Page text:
Why Massachusetts Bailing On The Common Core Matters

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Massachusetts is to American K-12 education what the NFL is to American sports fans: the standard by which everyone else is measured. So it’s big news when the state decides to change course with its policies, which it just did with regards to the once-celebrated and now-frequently-lamented Common Core education standards. Specifically, they’re ditching the Common Core’s testing regime.

Going forward, little Massachusetts-ites will be taking state-designed tests to determine math and reading readiness, instead of the Common Core-based PARCC (Partnership For Assessment Of Readiness For College And Careers) tests. This is bad news for backers of nationally standardized tests, who believe the best way to improve on the U.S.’s generally middling performance internationally is to hold all students accountable to the same benchmark. But it’s great news for guys like Louis CK, who memorably eviscerated the Common Core after his daughter’s math homework brought her to tears. It’s also good news for this electrical engineer dad, who was nearly brought to tears himself by his second grader son’s own math assignments.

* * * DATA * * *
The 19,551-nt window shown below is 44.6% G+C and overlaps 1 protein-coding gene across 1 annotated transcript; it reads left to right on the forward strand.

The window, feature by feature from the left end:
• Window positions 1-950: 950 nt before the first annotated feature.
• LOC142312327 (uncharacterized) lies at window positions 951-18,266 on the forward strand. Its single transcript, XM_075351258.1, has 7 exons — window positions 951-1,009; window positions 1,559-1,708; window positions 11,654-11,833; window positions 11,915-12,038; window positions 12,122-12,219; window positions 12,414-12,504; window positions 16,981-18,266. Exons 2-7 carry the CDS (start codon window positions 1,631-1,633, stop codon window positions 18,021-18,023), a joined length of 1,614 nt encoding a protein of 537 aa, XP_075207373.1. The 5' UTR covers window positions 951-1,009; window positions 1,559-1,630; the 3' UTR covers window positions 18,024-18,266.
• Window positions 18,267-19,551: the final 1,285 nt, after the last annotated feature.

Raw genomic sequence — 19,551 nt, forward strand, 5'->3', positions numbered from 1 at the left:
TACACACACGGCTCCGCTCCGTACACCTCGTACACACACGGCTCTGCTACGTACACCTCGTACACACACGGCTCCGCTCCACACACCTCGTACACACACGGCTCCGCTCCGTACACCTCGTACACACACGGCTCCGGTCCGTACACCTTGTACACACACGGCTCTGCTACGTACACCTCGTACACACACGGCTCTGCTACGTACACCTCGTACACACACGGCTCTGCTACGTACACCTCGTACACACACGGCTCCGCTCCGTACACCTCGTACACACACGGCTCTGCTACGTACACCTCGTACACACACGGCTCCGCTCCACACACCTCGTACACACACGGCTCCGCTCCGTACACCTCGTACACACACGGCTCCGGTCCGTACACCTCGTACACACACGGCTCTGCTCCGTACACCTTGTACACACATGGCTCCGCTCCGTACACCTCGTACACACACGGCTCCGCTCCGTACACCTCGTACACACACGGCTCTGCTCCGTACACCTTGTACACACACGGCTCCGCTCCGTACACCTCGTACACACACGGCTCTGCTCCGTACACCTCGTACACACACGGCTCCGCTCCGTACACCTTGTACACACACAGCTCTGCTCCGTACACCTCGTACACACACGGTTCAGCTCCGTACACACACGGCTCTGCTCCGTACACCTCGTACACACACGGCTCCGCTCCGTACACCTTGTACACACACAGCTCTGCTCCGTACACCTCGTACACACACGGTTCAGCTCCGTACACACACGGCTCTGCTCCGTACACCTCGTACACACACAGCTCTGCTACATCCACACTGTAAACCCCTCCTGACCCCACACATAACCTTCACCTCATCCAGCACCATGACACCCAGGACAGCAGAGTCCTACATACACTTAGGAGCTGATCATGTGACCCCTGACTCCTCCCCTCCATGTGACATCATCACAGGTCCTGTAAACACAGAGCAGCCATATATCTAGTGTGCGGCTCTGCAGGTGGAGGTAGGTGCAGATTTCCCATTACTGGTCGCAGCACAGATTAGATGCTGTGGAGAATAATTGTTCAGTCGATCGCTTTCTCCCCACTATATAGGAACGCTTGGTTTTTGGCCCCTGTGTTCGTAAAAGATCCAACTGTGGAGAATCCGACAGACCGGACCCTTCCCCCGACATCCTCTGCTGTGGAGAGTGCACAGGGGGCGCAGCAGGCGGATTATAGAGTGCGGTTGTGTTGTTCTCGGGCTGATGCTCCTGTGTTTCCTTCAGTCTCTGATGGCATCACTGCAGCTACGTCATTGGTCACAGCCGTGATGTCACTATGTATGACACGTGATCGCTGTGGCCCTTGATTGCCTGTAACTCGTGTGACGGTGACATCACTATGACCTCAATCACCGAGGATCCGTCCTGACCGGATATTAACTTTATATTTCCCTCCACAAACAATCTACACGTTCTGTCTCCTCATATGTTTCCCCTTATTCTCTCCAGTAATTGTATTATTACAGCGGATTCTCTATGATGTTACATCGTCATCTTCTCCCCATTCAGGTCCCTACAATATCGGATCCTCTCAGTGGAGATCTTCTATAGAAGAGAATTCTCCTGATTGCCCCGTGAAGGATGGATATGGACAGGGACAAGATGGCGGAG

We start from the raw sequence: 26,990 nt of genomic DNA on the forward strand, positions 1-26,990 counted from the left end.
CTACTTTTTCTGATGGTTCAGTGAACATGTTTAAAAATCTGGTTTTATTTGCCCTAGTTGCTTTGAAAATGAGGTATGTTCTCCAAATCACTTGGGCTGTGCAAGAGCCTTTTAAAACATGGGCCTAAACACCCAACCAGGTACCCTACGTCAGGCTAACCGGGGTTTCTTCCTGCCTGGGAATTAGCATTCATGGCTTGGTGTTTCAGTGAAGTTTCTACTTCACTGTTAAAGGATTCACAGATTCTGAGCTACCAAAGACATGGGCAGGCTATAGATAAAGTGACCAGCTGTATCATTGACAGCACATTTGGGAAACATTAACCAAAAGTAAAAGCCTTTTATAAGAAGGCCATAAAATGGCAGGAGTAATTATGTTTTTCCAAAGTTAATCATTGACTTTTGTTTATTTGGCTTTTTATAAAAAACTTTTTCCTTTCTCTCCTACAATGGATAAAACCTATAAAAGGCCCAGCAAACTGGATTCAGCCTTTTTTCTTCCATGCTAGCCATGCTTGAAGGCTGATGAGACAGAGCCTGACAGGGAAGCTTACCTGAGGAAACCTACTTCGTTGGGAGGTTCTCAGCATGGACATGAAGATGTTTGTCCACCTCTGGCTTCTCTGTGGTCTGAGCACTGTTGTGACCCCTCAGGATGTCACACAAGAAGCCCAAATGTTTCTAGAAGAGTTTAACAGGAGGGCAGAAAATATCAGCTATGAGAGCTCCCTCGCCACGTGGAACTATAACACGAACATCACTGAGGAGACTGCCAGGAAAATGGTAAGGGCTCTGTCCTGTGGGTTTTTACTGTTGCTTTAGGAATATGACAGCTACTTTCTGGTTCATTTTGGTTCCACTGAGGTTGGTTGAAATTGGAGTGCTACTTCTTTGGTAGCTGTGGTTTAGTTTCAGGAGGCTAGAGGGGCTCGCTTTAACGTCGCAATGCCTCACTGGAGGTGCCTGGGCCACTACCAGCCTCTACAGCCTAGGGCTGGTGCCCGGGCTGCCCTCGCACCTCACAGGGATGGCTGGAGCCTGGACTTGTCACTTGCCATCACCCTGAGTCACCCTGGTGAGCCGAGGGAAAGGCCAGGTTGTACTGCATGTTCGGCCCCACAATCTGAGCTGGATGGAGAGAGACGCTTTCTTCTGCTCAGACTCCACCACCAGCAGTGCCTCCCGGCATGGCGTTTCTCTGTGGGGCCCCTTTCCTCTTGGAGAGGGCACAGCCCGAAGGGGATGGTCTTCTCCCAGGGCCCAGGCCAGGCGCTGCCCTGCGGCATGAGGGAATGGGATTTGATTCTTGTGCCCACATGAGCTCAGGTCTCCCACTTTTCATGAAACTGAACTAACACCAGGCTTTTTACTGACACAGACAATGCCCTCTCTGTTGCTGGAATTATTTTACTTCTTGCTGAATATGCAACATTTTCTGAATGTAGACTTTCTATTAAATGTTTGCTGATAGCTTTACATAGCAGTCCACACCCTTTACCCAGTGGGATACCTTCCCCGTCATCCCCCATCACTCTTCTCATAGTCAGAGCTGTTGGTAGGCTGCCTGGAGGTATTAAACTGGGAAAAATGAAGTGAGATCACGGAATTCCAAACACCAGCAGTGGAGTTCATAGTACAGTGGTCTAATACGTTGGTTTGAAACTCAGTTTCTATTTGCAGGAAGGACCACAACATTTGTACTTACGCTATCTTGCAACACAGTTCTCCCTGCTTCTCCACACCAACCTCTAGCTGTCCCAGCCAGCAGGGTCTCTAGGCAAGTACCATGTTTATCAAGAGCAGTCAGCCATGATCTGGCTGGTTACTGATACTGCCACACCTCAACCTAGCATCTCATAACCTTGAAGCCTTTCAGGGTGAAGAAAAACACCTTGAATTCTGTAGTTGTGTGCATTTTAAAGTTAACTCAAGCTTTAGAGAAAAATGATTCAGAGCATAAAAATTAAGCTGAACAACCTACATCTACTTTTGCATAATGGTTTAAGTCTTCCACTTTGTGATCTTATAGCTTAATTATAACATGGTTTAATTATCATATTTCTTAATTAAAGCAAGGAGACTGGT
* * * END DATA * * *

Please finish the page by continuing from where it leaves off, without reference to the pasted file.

Presumably, Massachusetts policy makers aren’t taking their cues from either guy. Rather, they’re likely responding to research showing the Common Core doesn’t seem to noticeably improve grades or college entrance scores. But it definitely seems to stifle a teacher’s ability to teach based on the needs of her students while enforcing a one-size-fits-all approach to learning.

And, while the rest of the country loves to give Massholes shit, the state frequently sets educational policy trends. Considering that the guy who championed Common Core from the Oval Office has changed his tune as well, the national standards might be on the same track as a David Ortiz home run in Fenway Park: going, going, gone

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